I can hear the alarm bells in your head going off already, so let me explain. Installment sales are beneficial because:
- You aren’t taxed on the full tax amount all at once.
- It gives you a recurring source of post-exit income, creating a small pension for yourself.
- You can pair it with other kickass tax savings strategies to save even more money.
Basically, installment sales mean you divide your tax payments up over several years. That means you aren’t paying millions in taxes in one year.
Of course, there are some downsides to installment sales. If you’re publicly traded, you can’t do an installment sale. And there’s also the issue that you aren’t getting all of your money at once, which a lot of people don’t like. “The downside of an installment sale is that you’ve deferred the tax, but you don’t have all your money,” Shanyn says.”
2. Structured Sale
What if your buyer doesn’t pay those 3 installments of $1.9 million? What if the buyer tanks the business and can’t pay you back? Can you collect that money anyway? Fortunately, as a seller, you’ve got a lot of options. (By the way, this next tidbit will only work if your biz is in the $100,000 – $5 million range.)
A structured sale makes installment sales less scary. Structured sales bring in a third-party, like a lender or insurance company, to help with an installment sale. The buyer will pay some or all of the cash upfront to the third-party in the structured sale. Your buyer will have an obligation to make payments to that third-party, so you don’t have to hunt the buyer down for payments.
Structured sales help mitigate the risk of installment plans. As you get payments from the third-party, you’ll pay capital gains taxes on a more reasonable, spread out schedule.
The downside is that you’re still just putting off tax payments, and you won’t have all of your money in hand. What’s an entrepreneur to do?
3. Monetizing Loan
Shanyn suggests a third option for entrepreneurs who want to reduce capital gains tax and get cash in-hand after the sale. This is called a monetizing loan, and it’s usually paired with an installment sale. “We take an installment sale and defer taxes for 30 years,” Shanyn says.
Monetizing loans can get really complicated, but the point of them is to get money to you immediately after selling an online business. This is perfect if you need cash in your pocket right now to start another venture.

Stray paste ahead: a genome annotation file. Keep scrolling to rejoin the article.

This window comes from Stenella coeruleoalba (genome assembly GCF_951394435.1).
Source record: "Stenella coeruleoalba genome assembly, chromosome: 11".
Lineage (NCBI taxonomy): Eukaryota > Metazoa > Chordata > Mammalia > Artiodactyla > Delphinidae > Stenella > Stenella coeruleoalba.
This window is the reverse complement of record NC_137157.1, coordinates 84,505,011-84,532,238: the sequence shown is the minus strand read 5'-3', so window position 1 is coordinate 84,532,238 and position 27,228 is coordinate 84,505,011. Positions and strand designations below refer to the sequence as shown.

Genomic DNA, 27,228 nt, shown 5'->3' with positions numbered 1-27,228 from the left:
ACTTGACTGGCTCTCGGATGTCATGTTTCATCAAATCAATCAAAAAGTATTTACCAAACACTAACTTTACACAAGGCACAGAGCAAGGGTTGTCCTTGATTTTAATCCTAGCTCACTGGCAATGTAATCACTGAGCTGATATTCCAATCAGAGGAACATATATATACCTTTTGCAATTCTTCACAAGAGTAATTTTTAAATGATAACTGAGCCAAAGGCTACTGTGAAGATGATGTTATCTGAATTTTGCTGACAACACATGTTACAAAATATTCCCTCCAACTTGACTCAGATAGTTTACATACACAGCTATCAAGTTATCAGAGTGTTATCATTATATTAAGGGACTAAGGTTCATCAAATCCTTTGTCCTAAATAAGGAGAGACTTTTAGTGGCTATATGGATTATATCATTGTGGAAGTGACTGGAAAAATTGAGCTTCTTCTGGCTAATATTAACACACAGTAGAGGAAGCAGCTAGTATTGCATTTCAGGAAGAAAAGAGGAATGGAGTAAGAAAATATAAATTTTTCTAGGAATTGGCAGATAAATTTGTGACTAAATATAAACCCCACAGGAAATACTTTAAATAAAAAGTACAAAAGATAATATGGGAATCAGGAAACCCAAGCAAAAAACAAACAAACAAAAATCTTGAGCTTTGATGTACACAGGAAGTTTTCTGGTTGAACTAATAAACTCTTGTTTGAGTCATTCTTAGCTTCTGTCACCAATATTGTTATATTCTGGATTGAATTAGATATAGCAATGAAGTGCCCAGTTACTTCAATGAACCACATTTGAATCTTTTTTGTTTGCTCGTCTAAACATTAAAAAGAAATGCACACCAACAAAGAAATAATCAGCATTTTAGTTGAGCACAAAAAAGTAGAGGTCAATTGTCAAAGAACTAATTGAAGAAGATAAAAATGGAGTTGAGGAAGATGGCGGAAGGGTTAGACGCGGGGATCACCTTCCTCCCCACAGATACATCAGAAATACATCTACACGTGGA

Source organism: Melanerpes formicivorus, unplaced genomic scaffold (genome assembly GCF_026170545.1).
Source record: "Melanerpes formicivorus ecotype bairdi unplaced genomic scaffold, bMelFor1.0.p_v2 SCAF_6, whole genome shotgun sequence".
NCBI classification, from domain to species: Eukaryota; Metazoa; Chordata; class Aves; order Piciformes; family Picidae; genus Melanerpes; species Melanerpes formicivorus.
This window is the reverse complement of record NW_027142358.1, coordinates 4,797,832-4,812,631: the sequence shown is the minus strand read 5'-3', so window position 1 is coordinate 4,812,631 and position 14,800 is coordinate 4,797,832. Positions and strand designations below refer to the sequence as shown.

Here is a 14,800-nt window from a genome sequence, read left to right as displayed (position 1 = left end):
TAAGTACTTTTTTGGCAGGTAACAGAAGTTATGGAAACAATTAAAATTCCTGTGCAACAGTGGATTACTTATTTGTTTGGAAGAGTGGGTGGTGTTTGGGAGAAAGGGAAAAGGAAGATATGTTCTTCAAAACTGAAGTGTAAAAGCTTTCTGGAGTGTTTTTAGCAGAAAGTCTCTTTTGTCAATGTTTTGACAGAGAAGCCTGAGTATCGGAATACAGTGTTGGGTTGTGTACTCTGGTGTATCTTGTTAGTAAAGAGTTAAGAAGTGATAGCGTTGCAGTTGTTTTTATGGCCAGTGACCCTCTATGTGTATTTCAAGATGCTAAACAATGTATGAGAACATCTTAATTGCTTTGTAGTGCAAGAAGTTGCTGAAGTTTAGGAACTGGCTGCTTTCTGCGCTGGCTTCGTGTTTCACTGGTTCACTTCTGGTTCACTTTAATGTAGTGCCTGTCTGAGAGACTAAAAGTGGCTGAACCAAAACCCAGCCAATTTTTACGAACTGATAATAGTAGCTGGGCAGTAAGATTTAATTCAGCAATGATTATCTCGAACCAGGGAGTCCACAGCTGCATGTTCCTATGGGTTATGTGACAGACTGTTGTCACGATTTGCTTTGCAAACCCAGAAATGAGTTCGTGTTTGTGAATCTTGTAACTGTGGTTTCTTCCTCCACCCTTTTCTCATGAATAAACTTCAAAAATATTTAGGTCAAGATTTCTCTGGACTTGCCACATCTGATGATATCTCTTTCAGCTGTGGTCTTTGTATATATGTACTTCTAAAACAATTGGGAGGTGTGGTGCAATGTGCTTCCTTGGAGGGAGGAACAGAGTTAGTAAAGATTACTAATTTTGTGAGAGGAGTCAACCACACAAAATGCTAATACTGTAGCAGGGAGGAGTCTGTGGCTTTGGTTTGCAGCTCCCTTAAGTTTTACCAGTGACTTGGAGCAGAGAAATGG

To do a tax-friendly monetizing loan, you set up an installment sale. The difference is that you defer taxes on your business for 30 years by using a loan.
The magic of a monetizing loan will happen when you close on the business. You’ll sell the business to your buyer and work with a third-party lender to get a lump-sum payment.
The third-party lender can give you a loan equal to 93.5% of your business’s value, putting nearly all sales proceeds in your pocket immediately. You can do this without paying taxes immediately on the proceeds because loan proceeds aren’t taxable.
Boom! Now you have cash in hand that’s nearly equal to the sales price of your business, and you can use it however you want—sans capital gains taxes. Monetizing loans last for 30 years, at which point your third-party insurance company or lender pays you the full amount for your business, which you then turn around and use to repay the loan, plus tax.
The cool thing about this is that taxes will be different in 30 years. If inflation continues at 2.5% every year, the tax on $1 million would be equivalent to $94,000 in 2019.
The key is to make sure the monetizing loan is non-recourse, which means the lender can’t come after you for unpaid interest. Always work with a reputable lender and have tight legal agreements in place around the loan. Do your due diligence and everything should work out a-okay.
4. Charitable Remainder Trust
Shanyn’s final tax-saving strategy is one we see a lot from upper-crust folks: charity. This is important because charitable organizations can sell appreciated assets without paying a dime of taxes on the capital gains. “It’s a way that we can eliminate a lot of taxation,” Shanyn says.